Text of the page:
Changes number 16: Besides the unspeakable accident, which changed
everyone’s lives forever, at the top of my list is Carl Journey,
ex-boyfriend and jerk.
“Look Stoney,” My little sister, Katie, waves the Viewmaster over her
head. “Princess Jasmine.”
And then there’s my little sister. I strongly suspect she was the
change that was supposed to save my parents marriage. That sure didn’t
“Who cares?” I say. She’s obsessed with princesses. She wears a
tiara and tries to go out of the house wearing the Cinderella dress
Daddy bought her last Christmas. I do my best to make sure that she
doesn’t make it. It’s a constant vigil.
Mama taps a paint sample, Pink Boa, and lays it beside our red kitchen
cupboard. She fancies herself an interior designer. She is not. She
pulls out a wood stick from a side pocket in her paint overalls and
waves it, and then uses it to scratch at her hair hidden by the red
kerchief. Tucked behind her right ear is the cigarette that she says
reminds her she quit smoking. Seems an awful temptation.
Katie looks through the Viewmaster, and flips the knob that will change
“Damn,” Mama trudges out of the kitchen, slamming the screen door
behind her so loud it sounds like an old garbage can.
I slide the red kitchen curtain back and catch sight of Mama ripping up
the ninth wood cross someone planted in our front yard.
The first cross we found in our front yard had dates and a name painted
on the front. David Ellison. Now, Mama tosses this new cross under
our porch along with all the others. Each time we see a cross waving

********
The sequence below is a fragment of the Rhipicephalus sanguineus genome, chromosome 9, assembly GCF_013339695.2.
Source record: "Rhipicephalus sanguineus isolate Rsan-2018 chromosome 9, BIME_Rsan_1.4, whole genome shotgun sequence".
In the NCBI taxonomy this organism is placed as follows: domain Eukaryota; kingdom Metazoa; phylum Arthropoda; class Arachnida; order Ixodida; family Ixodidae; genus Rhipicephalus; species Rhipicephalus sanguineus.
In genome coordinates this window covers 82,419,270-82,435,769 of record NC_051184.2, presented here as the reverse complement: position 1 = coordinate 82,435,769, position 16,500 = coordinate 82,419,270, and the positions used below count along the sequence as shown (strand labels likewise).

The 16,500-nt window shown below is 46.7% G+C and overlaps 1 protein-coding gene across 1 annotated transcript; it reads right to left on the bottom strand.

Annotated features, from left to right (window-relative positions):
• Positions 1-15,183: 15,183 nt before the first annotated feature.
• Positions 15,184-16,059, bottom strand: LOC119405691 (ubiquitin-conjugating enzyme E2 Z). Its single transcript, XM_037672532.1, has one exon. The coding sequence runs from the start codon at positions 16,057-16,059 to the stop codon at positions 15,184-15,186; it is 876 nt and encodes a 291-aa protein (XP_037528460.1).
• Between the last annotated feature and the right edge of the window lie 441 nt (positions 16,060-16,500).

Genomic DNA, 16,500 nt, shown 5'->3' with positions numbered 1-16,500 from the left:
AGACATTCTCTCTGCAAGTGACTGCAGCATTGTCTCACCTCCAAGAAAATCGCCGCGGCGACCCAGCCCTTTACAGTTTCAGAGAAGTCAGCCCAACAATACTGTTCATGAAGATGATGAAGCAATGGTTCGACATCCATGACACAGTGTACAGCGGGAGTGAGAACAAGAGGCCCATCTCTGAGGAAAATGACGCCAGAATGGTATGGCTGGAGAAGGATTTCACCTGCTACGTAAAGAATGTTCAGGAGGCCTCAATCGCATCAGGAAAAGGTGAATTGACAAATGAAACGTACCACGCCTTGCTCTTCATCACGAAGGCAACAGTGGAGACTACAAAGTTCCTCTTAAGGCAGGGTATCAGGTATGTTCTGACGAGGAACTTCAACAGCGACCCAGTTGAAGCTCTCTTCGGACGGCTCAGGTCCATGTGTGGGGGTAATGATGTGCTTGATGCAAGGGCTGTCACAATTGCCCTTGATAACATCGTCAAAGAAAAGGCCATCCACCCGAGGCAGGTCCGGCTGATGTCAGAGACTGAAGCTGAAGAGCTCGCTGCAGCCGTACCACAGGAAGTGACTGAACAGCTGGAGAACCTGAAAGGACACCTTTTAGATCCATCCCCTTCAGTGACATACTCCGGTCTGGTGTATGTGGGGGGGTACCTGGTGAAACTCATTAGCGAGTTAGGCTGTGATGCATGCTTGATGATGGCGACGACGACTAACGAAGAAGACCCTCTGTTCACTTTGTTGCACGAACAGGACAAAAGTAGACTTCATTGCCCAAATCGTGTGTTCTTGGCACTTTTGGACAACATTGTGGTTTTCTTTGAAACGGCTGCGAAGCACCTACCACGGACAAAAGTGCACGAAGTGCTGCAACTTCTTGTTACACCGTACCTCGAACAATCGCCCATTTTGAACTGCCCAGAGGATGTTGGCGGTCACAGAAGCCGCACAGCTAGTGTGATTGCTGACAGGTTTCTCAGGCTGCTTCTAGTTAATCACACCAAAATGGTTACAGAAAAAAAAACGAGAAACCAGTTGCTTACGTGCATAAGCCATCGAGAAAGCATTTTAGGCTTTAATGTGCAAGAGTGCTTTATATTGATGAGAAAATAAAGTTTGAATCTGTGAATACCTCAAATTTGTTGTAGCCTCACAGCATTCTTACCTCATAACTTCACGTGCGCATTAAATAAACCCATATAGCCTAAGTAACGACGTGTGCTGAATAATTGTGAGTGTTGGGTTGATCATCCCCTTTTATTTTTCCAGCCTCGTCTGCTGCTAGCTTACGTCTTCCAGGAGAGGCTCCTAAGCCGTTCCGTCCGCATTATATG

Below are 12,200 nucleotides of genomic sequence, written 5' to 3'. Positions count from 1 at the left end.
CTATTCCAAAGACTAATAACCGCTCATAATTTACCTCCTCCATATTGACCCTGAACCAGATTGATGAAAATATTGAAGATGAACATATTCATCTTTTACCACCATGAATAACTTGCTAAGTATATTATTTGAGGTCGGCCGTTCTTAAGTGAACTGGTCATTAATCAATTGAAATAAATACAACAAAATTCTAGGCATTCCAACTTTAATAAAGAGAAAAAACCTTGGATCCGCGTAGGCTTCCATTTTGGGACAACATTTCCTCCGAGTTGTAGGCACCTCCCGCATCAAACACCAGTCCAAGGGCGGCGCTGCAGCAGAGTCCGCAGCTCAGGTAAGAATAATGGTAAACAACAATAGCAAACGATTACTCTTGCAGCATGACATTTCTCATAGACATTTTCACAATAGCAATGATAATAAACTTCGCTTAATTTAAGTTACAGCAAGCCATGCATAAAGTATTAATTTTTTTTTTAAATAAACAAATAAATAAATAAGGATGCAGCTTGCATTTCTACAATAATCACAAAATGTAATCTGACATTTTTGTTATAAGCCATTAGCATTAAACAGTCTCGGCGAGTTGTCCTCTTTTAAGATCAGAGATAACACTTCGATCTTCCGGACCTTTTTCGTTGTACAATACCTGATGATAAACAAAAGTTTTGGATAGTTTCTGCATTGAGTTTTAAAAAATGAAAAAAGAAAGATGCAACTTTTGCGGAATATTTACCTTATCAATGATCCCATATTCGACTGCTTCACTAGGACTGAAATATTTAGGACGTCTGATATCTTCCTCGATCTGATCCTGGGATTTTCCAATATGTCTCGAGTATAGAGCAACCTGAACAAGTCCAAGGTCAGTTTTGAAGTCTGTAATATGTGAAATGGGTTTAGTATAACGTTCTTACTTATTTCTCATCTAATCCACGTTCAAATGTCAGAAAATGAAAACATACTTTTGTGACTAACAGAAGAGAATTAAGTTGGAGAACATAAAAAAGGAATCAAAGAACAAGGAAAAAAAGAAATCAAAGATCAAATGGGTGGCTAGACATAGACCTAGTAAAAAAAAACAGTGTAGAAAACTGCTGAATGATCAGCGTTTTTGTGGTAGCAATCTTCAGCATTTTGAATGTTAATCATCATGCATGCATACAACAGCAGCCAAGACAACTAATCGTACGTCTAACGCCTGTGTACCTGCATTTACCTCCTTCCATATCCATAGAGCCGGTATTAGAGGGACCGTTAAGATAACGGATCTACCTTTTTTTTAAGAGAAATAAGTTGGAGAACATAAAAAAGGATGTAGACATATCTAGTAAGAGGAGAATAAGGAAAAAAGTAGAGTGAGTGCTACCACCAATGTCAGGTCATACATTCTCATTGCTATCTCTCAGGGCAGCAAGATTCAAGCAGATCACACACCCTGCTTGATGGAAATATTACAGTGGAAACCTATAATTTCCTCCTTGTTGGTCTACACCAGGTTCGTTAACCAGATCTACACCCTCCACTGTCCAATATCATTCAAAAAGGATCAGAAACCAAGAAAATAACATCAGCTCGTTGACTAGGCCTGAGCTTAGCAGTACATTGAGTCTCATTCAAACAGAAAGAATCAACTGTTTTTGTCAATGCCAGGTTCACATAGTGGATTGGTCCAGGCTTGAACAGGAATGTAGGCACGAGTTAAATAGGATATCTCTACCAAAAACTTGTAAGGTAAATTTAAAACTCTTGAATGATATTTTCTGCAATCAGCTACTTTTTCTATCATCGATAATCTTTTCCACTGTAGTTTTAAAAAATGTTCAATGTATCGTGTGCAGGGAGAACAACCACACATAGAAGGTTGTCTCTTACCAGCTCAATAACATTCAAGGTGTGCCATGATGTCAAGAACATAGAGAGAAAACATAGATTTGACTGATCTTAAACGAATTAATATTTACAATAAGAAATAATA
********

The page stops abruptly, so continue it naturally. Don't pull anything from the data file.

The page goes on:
beside the scarred chestnut tree, we take it down, only to have a new
one appear like magic, weeks later. Someone is very persistent.
When she comes back inside she sits down at the table and shakes her
head. “It’s a damn nuisance,” she says.
“Mama!” Katie jiggles the cussing jar, that’s nearly full of Mama’s
screw-ups in the vocabulary department.
“That’s two dimes,” Katie says pushing the jar across the table.
“Starting to cool off,” Mama says, tucking a few stray strands of hair
back under her scarf. “Leaves are turning, chestnuts are starting to
fall.” Mama could be pretty. Used to be, but not so much lately. The
scowl wrinkle between her eyes is deeper and she’s packed on more than
a few pounds.
I tug on a strand of my own hair feeling it curl around my earlobe. It
has never been this short. I feel regret slide over me like a cool
shower on a sticky hot day.
“Have you decided on a color for your room?” The cigarette falls from
behind her ear. She wants to paint the world, like she could
obliterate the last year with a fresh coat of Bird Drop White or Tangy
Macaroni. Lately she’s painted the kitchen from Boring Blue to, my
personal favorite, Manic Red.
“I like the color I have. I told you that.”
“Of course you do. It’s that faded green. Yuck! You need something
sparkly bright to start your new school year.”
“You don’t know what I need. It’s not paint.”
“Stoney needs Ca-rl,” Katie says it with a half smile, in a singsong
“Shut up, you little turd!” I drop my half eaten toast onto my plate
and stand up. “I have to meet Jenna.”
“Can I come, Stoney? Please?” I hesitate. I remember the day they
brought Katie home in a pink blanket, and how happy I was to have a
But everything’s changed. The solid ground I used to walk on now rolls
and bumps, broken and jagged. Besides, Katie draws it out in that
annoying whine that usually gets her what she wants. With Mama. But
not with Daddy.